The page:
There was an interesting study done at at the University of California, Davis on the effects that neutering has on a dog. Depending how old the dog was when neutered could put the dog at a higher risk for certain cancers and even joint problems.

“The study results indicate that dog owners and service-dog trainers should carefully consider when to have their male or female dogs neutered,” says Benjamin Hart, professor emeritus at UC Davis School of Veterinary Medicine and lead investigator in the study.

The study involved examining health records of some 759 golden retrievers. Researchers discovered a doubling of hip dysplasia among male dogs neutered before the age of one.

Researchers reviewed the records of male and female golden retrievers from one to eight years of age.

The data pool came from UC Davis’ William R. Pritchard Veterinary Medical Teaching Hospital.

Researchers examined it for two joint disorders (hip dysplasia and cranial cruciate ligament tear) and three types of cancer (lymphosarcoma, hemangiosarcoma and mast cell tumor).

For all five conditions, researchers discovered disease rates significantly higher in both male and female golden retrievers neutered either early or on the late side. These findings were consistent with earlier studies.

Hart insists that things are more complex than some might want them to be, though. The increased incidence of joint disease in dogs neutered prior to the age of one could be a combination of the effects of neutering on growth plates and an increase of the weight put on joints seen in neutered dogs.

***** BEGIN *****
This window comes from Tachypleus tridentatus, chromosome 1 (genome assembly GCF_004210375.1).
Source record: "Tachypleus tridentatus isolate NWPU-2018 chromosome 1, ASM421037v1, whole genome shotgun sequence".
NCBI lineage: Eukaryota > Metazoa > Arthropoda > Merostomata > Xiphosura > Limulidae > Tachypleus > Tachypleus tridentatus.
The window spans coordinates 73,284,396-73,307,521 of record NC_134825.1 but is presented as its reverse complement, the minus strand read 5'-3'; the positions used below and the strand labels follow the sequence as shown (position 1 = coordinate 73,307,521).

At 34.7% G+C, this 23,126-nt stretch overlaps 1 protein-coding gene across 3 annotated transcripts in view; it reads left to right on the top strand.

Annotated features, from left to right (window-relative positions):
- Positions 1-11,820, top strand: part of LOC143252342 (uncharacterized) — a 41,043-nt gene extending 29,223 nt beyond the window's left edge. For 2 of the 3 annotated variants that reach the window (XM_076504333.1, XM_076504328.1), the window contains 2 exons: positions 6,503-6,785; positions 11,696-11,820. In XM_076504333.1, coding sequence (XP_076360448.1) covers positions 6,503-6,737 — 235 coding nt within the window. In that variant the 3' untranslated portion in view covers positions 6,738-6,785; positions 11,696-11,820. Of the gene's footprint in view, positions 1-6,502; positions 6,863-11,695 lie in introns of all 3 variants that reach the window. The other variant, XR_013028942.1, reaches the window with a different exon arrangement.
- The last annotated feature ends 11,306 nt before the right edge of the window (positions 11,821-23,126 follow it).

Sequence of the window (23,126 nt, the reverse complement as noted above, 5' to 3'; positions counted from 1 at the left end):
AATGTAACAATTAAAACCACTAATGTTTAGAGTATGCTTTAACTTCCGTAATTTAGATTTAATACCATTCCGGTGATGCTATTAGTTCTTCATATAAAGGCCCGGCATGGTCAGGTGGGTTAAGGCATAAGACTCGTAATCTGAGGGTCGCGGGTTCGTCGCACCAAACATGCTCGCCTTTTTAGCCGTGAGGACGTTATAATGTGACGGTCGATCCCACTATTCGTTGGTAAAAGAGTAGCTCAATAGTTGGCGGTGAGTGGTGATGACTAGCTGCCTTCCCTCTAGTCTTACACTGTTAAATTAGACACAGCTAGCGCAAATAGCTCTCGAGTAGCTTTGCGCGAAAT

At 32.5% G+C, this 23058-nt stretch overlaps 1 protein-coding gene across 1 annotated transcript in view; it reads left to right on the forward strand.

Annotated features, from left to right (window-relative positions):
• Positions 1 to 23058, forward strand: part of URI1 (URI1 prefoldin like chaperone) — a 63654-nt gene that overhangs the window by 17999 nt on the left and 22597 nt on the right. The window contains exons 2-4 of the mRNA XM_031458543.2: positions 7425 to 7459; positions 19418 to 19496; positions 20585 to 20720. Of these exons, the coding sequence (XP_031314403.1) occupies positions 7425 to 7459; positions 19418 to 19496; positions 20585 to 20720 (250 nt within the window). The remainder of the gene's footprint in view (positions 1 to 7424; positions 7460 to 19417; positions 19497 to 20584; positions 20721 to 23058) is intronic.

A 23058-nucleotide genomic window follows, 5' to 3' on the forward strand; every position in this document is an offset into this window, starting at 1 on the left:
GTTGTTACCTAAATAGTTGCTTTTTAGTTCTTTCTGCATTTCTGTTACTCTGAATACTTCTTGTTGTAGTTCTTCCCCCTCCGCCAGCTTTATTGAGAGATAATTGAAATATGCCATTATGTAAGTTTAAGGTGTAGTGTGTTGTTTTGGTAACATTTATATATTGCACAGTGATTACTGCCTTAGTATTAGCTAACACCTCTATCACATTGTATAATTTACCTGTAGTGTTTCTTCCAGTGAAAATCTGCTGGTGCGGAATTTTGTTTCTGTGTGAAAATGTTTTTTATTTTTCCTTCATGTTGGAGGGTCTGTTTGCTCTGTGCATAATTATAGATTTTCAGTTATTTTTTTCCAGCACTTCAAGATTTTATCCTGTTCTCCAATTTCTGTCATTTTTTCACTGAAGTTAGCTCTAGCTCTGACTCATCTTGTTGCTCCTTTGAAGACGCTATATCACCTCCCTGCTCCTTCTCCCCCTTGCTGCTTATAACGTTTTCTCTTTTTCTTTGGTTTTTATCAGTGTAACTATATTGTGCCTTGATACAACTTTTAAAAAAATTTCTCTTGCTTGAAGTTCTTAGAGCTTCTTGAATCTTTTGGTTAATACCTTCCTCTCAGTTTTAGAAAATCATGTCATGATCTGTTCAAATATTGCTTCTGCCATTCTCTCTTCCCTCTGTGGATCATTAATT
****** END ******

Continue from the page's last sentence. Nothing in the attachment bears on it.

“It is important to remember, however, that because different dog breeds have different vulnerabilities to various diseases, the effects of early and late neutering also may vary from breed to breed,” he says.

Over the last 10 years, numerous studies have indicated that neutering can lead to adverse health effects in different dog breeds. Some of these studies used breed-specific databases, just like the golden retriever study, and some have used data from all sorts of different breeds.

Spay & Neutering Common in US – Not So Common in Europe

Neutering is a common procedure in the United States and is generally recommended by the medical establishment for a number of reasons, including pet overpopulation and other concerns. Surgical neutering is usually done when the dog is less than a year old.

In other parts of the world, including in Europe, dog neutering isn’t as common. Interestingly, a Swedish study turned up a 99 percent intact rate for dogs there. In the UK, a 46 percent intact rate has been reported.

The point here isn’t to suggest that neutering is good or bad. But there are some questions to ask, I think, and some good research to indicate that dog neutering may carry some complications and concerns that we should be aware of.

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